Taking stock of corporate social responsibility
Kamel Mellahi / Jan 2016
The debate about whether Corporate Social Responsibility (CSR) pays has come a long way. It has recently shifted from whether engaging in CSR is the right thing to do to whether and how firms can do good and do well at the same time.
Overall, the research suggests that the business case for CSR is not straightforward. Our comprehensive review of the research found that there were at least three factors that determined whether a firm’s CSR initiative translated into positive performance - alignment, communication and consistency.
Alignment means the company’s CSR must be in conjunction with its overall strategy and so involve its various stakeholders. A good example is ice-cream firm Haagen-Dazs, which has become well known for its campaign to save the honey bee. As a food manufacturer it needs bees to pollinate its food, so it is aligned with its stakeholders and core strategy.
Communication should be part of a CSR campaign. Some managers worry about self-promoting and publicising for fear of being accused of ‘greenwashing’, but they need to be transparent in the investment they are making and the impact it’s having. This can be done subtlely and add to a company’s all-important reputation.
Consistency is vital as companies need to be committed to CSR so the campaign is adhered to right through all its offices and supply chain. Companies have to ‘walk the talk’ at all levels, the CSR needs to be part of the company’s DNA.
Implementing these three factors is a tricky task, firms face inherent challenges when engaging in CSR activities.
So far firms have not figured out how to address stakeholders’ conflicts and contradictions. Not all CSR initiatives are viewed equally favourably by stakeholders. When thinking about CSR initiatives from stakeholder perspectives ‘one size does not fit all’.
Firms are advised to develop the capacity to identify, act on, and profit from opportunities to improve stakeholder relationships, but stakeholders may have different or conflicting objectives. In this case firms usually prioritise salient stakeholders according to their power, legitimacy, and urgency.
But how do firms deal with contradictions where a given action may be seen as socially responsible from one stakeholder perspective but irresponsible from another?
This is more prominent when it comes to operating across national borders. What is right and proper in one country may not be the case in another. This creates what is called an institutional contradiction.
Institutional contradictions create a context where a particular CSR strategy may lead one stakeholder group to support it and confer legitimacy to the firm, but, meanwhile, may lead another group of stakeholders to object to it and stand up against it.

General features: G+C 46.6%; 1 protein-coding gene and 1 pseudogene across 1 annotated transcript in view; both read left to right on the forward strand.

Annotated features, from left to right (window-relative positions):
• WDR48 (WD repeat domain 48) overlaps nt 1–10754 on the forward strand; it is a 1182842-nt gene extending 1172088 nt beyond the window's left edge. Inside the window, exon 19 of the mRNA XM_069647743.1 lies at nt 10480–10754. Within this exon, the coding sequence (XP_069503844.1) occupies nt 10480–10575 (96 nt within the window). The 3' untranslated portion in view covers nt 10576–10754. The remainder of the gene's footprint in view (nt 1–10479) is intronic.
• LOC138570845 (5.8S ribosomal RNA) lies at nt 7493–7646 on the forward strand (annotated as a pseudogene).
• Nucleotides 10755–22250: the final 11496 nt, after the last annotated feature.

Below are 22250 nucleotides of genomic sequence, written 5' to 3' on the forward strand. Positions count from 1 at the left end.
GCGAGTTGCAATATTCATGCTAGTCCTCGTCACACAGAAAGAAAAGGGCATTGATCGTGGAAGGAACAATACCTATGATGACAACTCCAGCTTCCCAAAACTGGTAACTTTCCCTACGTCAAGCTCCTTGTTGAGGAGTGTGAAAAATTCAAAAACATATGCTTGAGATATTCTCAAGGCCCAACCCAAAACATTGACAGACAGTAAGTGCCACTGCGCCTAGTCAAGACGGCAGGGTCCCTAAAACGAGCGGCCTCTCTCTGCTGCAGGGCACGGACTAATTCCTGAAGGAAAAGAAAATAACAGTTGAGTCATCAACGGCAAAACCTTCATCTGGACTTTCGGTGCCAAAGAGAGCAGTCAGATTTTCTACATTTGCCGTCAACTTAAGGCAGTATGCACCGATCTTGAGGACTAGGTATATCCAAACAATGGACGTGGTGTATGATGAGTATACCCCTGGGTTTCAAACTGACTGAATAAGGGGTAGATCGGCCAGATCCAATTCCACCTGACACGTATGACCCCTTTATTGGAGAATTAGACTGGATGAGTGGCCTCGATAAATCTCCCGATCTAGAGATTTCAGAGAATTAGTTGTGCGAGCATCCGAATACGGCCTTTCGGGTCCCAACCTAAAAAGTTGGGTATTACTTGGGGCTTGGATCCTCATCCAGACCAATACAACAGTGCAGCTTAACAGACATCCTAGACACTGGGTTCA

In international contexts, this implies that firms may need to abandon their well-established CSR practices in order to adjust to the host country’s institutional norms or they may employ ceremonial adoption without changing actual practices. Or they may even be pushed to engage in certain CSR activities that are not in congruence with their overall CSR strategy. Such institutional contradictions may make the firm look bad while doing good.
Dealing with social movements
Firms need to figure out how, and when, to collaborate with, and when to contend with social movements. For instance, when are firms and social movements more likely to engage in private discussions to enact practices consistent with activists’ demands? And when do they resort to public politics to prevent them through, say, lobbying?
It is becoming common practice that social movements and firms engage to achieve social and political goals, but we have very limited knowledge about the performance implications of such interactions.
For instance, we know little about the capabilities that firms must possess and the critical resources that social movements must possess to facilitate the development of effective collaborative strategies.
Building political ties in developing economies
Multinationals operating in emerging and developing economies often need to engage with governments and develop political ties to be able to do business, obtain the support of the local governments, access critical resources, and shield themselves from the perils of political extortion.
This is because firms are highly dependent on governments. As a result, firms may have to pursue social objectives that are aligned with those of the government. But this may lead to a backlash from their stakeholders at home, and may damage the reputation of the firm when an adverse political shock occurs.